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A sweet, slightly herbaceous and vegetal, lemon aroma. Often called Lemon Balm.

Inci:Melissa officinalis Leaf Oil

What is it?
A pale yellow to yellow, volatile oil obtained by steam distillation of the leaves and tops of the Melissa plant.

Cosmetic Functions

According to the Cosmetic Ingredient Database (Cosing), the functions of Melissa Essential Oil are:

Masking, Perfuming, Tonic

To view more information, visit the Cosing Database here.

How to use it

Skin Care

It is anti inflammatory and reduces swelling so can be used in products for acne prone skin.

Its antifungal and antibacterial properties make it an effective choice in foot creams for athlete’s foot.

Hair Care

No specific usage but it is a gentle astringent so can help with an oily scalp.


As a mood enhancer to lift the spirits when used in an oil burner or diffuser.

Use in a bath oil blend to calm the nerves.

Suggested Blends

With Sweet Marjoram to help recall past issues.


Avoid using on sensitive skin or during pregnancy as some people can have dermal irritation.

Do not use with low blood pressure or with Fennel.

Technical Documents
Melissa Oil - Melissa Officinalis MSDS
Melissa Oil - Melissa Officinalis Specification Sheet ARO

Traditional & Historic Notes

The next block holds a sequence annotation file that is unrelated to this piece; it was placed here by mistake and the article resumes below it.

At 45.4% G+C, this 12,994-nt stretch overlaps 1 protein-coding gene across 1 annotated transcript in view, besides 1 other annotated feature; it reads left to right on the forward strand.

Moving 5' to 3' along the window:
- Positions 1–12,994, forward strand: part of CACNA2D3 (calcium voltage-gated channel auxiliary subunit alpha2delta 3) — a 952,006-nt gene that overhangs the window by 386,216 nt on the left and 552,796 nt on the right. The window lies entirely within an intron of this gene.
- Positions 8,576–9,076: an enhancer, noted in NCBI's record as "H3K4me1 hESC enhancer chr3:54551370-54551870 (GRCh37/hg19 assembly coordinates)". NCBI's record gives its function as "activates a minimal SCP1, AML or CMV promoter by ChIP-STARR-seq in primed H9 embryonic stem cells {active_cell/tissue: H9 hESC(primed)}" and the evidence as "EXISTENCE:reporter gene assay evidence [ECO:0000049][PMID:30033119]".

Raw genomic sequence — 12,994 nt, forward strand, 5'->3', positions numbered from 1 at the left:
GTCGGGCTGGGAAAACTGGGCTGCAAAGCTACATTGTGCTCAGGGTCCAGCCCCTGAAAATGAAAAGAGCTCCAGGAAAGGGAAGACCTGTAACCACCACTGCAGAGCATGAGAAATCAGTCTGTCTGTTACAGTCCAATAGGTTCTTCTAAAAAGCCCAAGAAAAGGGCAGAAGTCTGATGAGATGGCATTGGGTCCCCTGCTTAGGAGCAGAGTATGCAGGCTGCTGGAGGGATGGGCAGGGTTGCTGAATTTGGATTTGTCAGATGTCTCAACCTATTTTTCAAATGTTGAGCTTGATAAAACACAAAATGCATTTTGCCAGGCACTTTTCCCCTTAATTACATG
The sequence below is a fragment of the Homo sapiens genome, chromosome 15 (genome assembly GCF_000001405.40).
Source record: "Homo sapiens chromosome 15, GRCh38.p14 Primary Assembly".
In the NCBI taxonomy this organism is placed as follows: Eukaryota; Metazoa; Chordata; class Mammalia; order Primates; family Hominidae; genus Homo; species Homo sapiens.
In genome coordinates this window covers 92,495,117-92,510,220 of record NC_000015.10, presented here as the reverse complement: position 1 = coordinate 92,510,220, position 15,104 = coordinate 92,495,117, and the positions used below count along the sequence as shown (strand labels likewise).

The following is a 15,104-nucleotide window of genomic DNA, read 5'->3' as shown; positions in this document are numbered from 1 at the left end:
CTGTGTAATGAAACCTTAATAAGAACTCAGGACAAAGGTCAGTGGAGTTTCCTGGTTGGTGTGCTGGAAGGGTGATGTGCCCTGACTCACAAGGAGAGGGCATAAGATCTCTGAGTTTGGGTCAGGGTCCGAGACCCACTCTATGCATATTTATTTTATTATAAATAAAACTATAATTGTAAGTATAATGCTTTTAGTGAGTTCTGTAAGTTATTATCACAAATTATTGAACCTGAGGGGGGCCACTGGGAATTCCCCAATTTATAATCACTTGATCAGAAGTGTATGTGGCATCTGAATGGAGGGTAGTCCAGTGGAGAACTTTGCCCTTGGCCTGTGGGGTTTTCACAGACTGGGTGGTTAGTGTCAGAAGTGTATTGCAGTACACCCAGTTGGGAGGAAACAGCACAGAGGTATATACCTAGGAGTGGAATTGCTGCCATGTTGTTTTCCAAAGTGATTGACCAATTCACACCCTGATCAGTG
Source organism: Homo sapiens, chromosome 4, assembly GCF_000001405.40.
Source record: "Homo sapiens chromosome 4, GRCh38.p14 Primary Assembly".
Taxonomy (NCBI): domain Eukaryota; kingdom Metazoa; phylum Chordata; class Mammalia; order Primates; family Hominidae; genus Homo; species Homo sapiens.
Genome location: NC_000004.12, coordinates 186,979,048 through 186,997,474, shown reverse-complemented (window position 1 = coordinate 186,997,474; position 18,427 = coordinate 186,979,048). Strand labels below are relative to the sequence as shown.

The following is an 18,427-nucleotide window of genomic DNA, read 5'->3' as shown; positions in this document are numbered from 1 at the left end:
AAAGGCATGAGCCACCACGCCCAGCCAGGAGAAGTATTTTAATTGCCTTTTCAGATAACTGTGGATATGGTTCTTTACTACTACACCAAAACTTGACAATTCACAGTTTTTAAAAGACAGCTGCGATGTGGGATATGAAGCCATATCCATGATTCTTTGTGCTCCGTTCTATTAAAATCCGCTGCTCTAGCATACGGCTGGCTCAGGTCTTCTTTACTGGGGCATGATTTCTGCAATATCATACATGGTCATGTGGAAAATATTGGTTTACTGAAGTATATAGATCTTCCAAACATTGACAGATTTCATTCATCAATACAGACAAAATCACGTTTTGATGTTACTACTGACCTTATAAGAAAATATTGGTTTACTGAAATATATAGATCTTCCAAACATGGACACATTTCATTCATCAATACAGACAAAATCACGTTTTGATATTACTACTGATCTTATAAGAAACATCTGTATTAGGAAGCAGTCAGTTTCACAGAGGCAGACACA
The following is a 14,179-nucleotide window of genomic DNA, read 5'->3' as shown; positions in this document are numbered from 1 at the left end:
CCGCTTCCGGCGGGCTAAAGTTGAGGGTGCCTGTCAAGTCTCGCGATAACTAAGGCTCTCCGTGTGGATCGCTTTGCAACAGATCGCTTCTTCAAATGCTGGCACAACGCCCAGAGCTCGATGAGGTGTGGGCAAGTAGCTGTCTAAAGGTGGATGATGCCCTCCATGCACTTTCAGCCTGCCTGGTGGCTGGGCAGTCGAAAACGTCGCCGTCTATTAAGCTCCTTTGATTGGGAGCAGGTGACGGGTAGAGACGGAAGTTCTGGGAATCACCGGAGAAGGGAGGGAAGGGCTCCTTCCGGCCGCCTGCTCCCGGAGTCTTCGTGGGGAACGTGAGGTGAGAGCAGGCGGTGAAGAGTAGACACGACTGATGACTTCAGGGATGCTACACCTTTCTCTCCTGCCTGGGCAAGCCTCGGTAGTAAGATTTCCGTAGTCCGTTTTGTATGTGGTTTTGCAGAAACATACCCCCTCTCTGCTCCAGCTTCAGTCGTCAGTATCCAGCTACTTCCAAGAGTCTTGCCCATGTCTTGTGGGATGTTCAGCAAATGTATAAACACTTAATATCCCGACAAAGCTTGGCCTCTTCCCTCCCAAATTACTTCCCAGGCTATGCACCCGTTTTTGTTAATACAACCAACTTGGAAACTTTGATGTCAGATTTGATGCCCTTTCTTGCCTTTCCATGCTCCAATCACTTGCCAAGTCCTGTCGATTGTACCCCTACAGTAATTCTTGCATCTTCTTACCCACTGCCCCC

Traditional Aromatherapy Uses

Traditionally used by qualified aromatherapists with Sandalwood to tone the adrenal glands after long term exhaustion. Strengthening the adrenal glands will help to reduce allergies.

It brings acceptance and understanding and so is often used in the final stages of hospice care.

Is often used neat on the skin on cold sores or blended with Rose Otto for shingles and cold sores.

Used to sedate and calm the mind especially with panic attacks or hysteria and help with depression whilst also being uplifting.

Helpful with nausea and indigestion especially if that is of a nervous origin.

It strengthens the uterus to assist with irregular periods and period pains especially when blended with Geranium.

Historical Information

The word “Melissa” is Greek for “honey bee” and bees are very attracted to the plant’s flowers.

Melissa was introduced to the UK by the Romans and right from then, was used as medicine by the local population. By 16th Century, the physician Paracelsus claimed Melissa was the Elixir of Life.